Personally, I think Victorian fantasies are going to be the next big thing, as long as we can come up with a fitting collective term for Powers, Blaylock and myself. Something based on the appropriate technology of the era; like “steam-punks,” perhaps….
— K.W. Jeter
While Jeter’s Morlock Night and Infernal Devices, Powers’ The Anubis Gates, and Blaylock’s Lord Kelvin’s Machine were the first novels to which Jeter’s neologism would be applied, the three authors gave the term little thought at the time.:48 They were far from the first modern science fiction writers to speculate on the development of steam-based technology or alternative histories. Keith Laumer’s Worlds of the Imperium (1962) and Ronald W. Clark’s Queen Victoria’s Bomb (1967) apply modern speculation to past-age technology and society.[page needed] Michael Moorcock’s Warlord of the Air (1971) is another early example. Harry Harrison’s novel A Transatlantic Tunnel, Hurrah! (1973) portrays a British Empire of an alternative year 1973, full of atomic locomotives, coal-powered flying boats, ornate submarines, and Victorian dialogue. The Adventures of Luther Arkwright (mid-1970s) was the first steampunk comic. In February 1980, Richard A. Lupoff and Steve Stiles published the first “chapter” of their 10-part comic strip The Adventures of Professor Thintwhistle and His Incredible Aether Flyer.
The first use of the word in a title was in Paul Di Filippo’s 1995 Steampunk Trilogy, consisting of three short novels: “Victoria”, “Hottentots”, and “Walt and Emily”, which, respectively, imagine the replacement of Queen Victoria by a human/newt clone, an invasion of Massachusetts by Lovecraftian monsters, and a love affair between Walt Whitman and Emily Dickinson.
Relationships to retrofuturism, DIY craft and making
Superficially, steampunk may resemble retrofuturism. Indeed, both sensibilities recall “the older but still modern eras in which technological change seemed to anticipate a better world, one remembered as relatively innocent of industrial decline.”
One of steampunk’s most significant contributions is the way in which it mixes digital media with traditional handmade art forms. As scholars Rachel Bowser and Brian Croxall put it, “the tinkering and tinker-able technologies within steampunk invite us to roll up our sleeves and get to work re-shaping our contemporary world.” In this respect, steampunk bears more in common with DIY craft and making.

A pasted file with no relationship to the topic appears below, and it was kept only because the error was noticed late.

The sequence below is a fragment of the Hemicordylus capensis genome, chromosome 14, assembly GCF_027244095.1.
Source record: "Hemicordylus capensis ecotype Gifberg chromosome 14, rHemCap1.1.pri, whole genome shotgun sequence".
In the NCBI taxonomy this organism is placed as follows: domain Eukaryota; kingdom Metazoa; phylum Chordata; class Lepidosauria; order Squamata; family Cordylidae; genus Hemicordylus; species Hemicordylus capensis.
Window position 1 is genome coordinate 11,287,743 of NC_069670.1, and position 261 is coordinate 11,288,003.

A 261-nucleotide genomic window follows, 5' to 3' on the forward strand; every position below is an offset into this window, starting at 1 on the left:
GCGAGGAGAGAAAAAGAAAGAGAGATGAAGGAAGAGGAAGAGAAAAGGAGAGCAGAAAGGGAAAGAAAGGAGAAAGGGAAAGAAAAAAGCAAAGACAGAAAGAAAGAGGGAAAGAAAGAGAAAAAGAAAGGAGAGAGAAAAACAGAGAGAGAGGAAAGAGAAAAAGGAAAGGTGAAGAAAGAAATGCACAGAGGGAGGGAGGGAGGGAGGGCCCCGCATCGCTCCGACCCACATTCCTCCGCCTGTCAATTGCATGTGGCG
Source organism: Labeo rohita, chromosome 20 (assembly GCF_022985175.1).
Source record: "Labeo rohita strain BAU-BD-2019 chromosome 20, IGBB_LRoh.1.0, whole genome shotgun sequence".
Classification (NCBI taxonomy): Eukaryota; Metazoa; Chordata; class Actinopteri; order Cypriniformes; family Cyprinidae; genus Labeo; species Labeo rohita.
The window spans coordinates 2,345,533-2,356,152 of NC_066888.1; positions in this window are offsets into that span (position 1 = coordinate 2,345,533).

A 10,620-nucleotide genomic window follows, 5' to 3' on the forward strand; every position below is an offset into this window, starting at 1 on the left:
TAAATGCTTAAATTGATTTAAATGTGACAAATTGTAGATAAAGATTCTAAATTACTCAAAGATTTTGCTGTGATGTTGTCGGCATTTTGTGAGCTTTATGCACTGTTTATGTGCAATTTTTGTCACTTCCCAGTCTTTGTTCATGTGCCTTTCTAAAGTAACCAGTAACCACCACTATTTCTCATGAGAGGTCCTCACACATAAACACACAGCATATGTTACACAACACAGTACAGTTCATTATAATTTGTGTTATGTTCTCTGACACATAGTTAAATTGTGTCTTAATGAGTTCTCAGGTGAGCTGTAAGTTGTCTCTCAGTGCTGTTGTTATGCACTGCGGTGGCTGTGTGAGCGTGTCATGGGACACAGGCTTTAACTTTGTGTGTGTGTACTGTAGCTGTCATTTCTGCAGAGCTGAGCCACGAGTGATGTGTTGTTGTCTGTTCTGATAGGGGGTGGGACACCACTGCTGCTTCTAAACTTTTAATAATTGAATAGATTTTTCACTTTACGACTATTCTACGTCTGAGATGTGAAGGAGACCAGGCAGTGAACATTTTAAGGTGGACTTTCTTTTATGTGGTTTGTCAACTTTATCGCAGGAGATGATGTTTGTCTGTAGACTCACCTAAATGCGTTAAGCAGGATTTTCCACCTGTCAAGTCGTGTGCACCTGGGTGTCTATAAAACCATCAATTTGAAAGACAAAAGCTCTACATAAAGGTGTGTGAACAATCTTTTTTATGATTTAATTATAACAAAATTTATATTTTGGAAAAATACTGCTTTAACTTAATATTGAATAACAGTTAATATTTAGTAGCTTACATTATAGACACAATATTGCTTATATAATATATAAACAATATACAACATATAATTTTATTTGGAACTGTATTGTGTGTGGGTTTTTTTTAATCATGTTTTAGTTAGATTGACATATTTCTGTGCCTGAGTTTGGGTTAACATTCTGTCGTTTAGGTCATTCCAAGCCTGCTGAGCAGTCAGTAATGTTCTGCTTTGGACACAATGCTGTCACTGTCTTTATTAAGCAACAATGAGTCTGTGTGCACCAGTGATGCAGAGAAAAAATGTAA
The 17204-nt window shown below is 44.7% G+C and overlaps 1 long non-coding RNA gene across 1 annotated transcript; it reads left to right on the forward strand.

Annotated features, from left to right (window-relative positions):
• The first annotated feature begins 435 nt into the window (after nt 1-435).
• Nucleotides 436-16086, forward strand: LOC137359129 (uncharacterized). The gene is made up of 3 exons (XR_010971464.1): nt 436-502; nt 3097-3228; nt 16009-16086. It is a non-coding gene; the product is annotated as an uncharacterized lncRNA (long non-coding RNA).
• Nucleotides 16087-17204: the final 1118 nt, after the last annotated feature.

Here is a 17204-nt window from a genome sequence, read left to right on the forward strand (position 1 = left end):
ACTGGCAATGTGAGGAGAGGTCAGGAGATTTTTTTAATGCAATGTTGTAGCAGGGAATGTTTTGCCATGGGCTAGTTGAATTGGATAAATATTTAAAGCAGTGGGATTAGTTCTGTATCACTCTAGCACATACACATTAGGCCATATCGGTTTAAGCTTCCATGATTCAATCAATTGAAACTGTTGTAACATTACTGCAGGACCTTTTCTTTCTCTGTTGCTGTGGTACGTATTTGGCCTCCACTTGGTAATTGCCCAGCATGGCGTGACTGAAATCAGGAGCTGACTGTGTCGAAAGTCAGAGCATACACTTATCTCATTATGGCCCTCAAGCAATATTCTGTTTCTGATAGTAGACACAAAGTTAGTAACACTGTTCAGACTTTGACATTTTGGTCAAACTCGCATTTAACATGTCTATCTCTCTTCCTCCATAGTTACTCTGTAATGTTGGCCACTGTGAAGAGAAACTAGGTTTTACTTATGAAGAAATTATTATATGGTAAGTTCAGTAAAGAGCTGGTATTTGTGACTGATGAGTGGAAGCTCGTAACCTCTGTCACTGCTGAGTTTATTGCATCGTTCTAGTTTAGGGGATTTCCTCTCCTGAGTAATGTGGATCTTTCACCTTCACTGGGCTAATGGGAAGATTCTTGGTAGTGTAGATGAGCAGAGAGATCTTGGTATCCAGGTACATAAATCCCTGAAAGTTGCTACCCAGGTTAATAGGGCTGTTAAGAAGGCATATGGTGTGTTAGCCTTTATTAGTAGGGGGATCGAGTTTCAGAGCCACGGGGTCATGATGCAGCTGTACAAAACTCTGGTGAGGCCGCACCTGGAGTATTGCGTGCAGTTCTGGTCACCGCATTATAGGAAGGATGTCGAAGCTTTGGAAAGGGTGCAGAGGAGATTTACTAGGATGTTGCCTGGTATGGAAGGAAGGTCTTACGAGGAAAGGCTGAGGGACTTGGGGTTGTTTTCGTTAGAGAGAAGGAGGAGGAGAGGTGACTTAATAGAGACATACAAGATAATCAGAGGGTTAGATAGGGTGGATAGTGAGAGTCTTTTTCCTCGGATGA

Art, entertainment, and media
Art and design
Many of the visualisations of steampunk have their origins with, among others, Walt Disney’s film 20,000 Leagues Under the Sea (1954), including the design of the story’s submarine the Nautilus, its interiors, and the crew’s underwater gear; and George Pal’s film The Time Machine (1960), especially the design of the time machine itself. This theme is also carried over to Six Flags Magic Mountain and Disney parks, in the themed area the “Screampunk District” at Six Flags Magic Mountain and in the designs of The Mysterious Island section of Tokyo DisneySea theme park and Disneyland Paris’ Discoveryland area.
Aspects of steampunk design emphasise a balance between form and function. In this it is like the Arts and Crafts Movement. But John Ruskin, William Morris, and the other reformers in the late nineteenth century rejected machines and industrial production. On the other hand, steampunk enthusiasts present a “non-luddite critique of technology”.
Various modern utilitarian objects have been modified by enthusiasts into a pseudo-Victorian mechanical “steampunk” style. Examples include computer keyboards and electric guitars. The goal of such redesigns is to employ appropriate materials (such as polished brass, iron, wood, and leather) with design elements and craftsmanship consistent with the Victorian era, rejecting the aesthetic of industrial design.
In 1994, the Paris Metro station at Arts et Métiers was redesigned by Belgian artist Francois Schuiten in steampunk style, to honor the works of Jules Verne. The station is reminiscent of a submarine, sheathed in brass with giant cogs in the ceiling and portholes that look out onto fanciful scenes.
The artist group Kinetic Steam Works brought a working steam engine to the Burning Man festival in 2006 and 2007. The group’s founding member, Sean Orlando, created a Steampunk Tree House (in association with a group of people who would later form the Five Ton Crane Arts Group) that has been displayed at a number of festivals. The Steampunk Tree House is now permanently installed at the Dogfish Head Brewery in Milton, Delaware.